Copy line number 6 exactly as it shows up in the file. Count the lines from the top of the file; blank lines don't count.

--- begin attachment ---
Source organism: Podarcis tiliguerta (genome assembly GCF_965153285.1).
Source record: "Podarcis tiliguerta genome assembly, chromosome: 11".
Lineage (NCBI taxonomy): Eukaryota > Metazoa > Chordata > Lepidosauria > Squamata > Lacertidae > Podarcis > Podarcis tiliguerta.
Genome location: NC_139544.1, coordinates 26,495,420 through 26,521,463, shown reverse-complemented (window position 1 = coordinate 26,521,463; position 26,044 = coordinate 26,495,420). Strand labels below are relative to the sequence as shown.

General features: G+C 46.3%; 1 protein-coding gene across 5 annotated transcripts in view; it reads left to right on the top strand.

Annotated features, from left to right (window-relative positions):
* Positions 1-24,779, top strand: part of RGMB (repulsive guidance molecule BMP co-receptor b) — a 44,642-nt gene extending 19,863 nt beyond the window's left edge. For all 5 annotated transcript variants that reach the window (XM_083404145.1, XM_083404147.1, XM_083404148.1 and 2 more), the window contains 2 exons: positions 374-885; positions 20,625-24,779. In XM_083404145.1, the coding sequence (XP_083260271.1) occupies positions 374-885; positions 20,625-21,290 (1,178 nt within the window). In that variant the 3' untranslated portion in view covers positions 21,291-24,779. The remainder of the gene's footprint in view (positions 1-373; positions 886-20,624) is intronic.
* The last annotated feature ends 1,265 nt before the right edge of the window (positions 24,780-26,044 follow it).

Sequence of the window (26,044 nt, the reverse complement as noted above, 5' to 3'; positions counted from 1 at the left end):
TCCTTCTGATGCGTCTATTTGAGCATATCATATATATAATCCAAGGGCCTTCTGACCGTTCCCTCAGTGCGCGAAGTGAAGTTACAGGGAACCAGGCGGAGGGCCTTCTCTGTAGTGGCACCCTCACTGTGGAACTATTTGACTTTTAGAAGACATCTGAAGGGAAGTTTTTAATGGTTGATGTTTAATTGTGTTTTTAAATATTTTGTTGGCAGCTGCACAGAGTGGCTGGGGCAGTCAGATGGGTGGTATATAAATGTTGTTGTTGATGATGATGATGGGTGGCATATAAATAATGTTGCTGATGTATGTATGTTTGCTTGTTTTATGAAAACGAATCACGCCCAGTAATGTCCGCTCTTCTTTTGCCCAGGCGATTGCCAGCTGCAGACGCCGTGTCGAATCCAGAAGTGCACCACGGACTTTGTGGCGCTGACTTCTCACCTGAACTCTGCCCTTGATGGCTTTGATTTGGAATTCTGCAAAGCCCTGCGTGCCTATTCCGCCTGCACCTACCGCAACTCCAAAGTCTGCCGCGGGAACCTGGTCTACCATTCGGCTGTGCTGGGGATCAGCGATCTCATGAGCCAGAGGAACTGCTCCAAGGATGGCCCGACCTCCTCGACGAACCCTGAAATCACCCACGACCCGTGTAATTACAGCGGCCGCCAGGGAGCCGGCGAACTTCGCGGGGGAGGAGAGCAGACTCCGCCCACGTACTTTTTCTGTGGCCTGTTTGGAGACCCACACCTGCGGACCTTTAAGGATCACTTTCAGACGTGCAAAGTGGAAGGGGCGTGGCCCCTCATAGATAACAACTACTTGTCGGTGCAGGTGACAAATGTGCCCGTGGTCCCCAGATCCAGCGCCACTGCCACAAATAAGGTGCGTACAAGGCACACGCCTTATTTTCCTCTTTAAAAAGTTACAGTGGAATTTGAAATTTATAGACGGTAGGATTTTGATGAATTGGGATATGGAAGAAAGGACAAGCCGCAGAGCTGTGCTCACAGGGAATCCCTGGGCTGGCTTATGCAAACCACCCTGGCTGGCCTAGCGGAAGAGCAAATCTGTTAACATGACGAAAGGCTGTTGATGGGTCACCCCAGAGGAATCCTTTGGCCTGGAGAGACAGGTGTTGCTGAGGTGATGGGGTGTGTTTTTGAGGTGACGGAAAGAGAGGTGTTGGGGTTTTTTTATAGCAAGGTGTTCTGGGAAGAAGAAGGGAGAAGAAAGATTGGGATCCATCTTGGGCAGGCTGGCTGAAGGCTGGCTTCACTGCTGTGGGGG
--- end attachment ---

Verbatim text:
Annotated features, from left to right (window-relative positions):